“If you don’t already comb conditioner through your hair, you need to start now!” Paganis says. “After rinsing the shampoo, squeeze excess water from your hair, then pull it apart so that it is not all converged. Then, put conditioner from mid-strand to ends, and use a comb or detangling brush to distribute more evenly.” You can also try one of these stylist-approved hair masks for deeper conditioning.
After the wash
After you wash your hair, be gentle when towel drying, as your hair is weakest when wet. Rubbing your hair vigorously can cause breakage and it also roughs up the outermost layer of your hair—the cuticle—creating frizz.
Microfiber towel wraps are terrific for gently drying your hair. Drouillard recommends avoiding heat tools like blow dryers and air-drying whenever possible. If you must blow dry, use a heat-protectant styling product such as Paul Mitchell Neuro Prime HeatCTRL Blowout Primer or Aveda Brilliant Damage Control every time.
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A word about dandruff or other conditions
Itchy scalps are not only uncomfortable, but it’s also embarrassing to see flakes on our clothes. If you have dry, flaky skin on your scalp, you might find relief from one of these dandruff shampoos, but if you have scalp psoriasis—a common, chronic skin condition caused by an overactive immune system—you should try one of these best shampoos for scalp psoriasis.
If you’re experiencing an itchy scalp and grease, you may have a very common skin disease called seborrheic dermatitis, points out Adele D. Haimovic, MD, a clinical associate professor of dermatology at New York University Langone Medical Center. Seborrheic dermatitis causes a red rash, scaly patches, and itchy skin. Although you may think it’s best to avoid disrupting your scalp, with this condition, dermatologists recommend shampooing more frequently and avoiding products containing harsh sulfates, she says.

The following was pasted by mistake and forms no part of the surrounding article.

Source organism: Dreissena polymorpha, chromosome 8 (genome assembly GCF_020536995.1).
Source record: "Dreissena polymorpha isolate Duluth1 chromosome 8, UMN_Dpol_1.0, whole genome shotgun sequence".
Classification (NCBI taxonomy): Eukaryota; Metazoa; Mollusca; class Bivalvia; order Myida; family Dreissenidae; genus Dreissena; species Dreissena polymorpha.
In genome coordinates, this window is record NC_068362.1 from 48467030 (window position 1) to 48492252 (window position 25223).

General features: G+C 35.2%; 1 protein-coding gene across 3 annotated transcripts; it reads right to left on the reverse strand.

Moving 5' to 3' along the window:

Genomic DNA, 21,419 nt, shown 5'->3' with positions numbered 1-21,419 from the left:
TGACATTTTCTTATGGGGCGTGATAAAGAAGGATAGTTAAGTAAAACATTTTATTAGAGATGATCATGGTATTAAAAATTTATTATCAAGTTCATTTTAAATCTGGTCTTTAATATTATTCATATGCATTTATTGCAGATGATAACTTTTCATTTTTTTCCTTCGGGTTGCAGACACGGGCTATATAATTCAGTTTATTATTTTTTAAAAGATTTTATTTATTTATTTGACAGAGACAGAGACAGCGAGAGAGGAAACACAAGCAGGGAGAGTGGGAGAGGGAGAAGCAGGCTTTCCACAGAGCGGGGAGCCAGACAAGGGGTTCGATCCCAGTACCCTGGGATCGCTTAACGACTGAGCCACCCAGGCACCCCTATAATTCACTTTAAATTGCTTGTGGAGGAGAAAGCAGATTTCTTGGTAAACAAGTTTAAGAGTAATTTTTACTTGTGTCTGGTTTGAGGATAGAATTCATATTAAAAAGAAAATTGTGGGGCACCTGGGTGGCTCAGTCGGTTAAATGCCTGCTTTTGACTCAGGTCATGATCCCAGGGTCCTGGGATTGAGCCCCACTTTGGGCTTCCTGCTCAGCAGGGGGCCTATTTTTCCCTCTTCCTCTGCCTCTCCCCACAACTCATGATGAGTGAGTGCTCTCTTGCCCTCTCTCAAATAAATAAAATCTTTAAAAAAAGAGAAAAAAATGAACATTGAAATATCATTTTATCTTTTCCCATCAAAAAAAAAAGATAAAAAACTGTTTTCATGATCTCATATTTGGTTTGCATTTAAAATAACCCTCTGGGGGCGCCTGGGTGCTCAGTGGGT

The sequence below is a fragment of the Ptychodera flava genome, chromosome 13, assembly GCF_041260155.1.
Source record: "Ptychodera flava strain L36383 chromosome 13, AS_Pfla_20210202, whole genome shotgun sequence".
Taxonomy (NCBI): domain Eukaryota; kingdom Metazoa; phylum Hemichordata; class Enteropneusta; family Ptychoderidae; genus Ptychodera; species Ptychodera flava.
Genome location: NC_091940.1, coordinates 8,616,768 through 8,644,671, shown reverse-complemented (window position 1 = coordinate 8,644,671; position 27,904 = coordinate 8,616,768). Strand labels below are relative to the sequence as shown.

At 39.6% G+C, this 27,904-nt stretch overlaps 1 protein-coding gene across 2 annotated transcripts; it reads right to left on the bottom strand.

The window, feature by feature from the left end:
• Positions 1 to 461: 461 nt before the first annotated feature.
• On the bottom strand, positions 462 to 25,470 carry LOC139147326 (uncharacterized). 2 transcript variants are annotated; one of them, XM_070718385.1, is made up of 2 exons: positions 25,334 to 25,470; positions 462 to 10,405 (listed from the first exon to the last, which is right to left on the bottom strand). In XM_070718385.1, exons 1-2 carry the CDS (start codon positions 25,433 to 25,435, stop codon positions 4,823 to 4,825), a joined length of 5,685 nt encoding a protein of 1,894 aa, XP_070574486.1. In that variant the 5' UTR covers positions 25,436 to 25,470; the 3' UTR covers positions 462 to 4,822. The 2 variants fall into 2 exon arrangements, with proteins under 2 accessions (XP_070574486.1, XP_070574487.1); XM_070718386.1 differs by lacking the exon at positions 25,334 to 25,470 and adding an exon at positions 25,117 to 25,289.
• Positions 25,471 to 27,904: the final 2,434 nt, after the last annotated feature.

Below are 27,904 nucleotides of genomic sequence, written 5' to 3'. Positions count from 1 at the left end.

If you’re experiencing any type of scalp irritation, it’s also important to be mindful of your technique. “Aggressive scrubbing can be detrimental, so make sure you’re gently massaging the shampoo into your scalp with your fingertips and not your nails,” Dr. Haimovic says.
Finally, if you’re experiencing persistent itching or irritation, persistent hair loss, or significant hair thinning, Dr. Haimovic recommends seeing a dermatologist to rule out other underlying conditions or to potentially try a prescription remedy.
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Additional research and reporting done by Jaime Stathis
- Cleveland Clinic, “Here’s How Often You Should Wash Your Hair”
Shilpi Khetarpal, MD, Cleveland Clinic Dermatologist
- Catalina Drouillard, hairstylist and owner of Three Sixteen Hair Haven
- Alisa Paganis, a hairstylist at Solo Salon in Chicago
- Adele D. Haimovic, MD, a clinical associate professor of dermatology at New York University Langone Medical Center
- Shelly Streenz, owner and master stylist at Oh Baby Hair & Day Spa in Bloomington, Illinois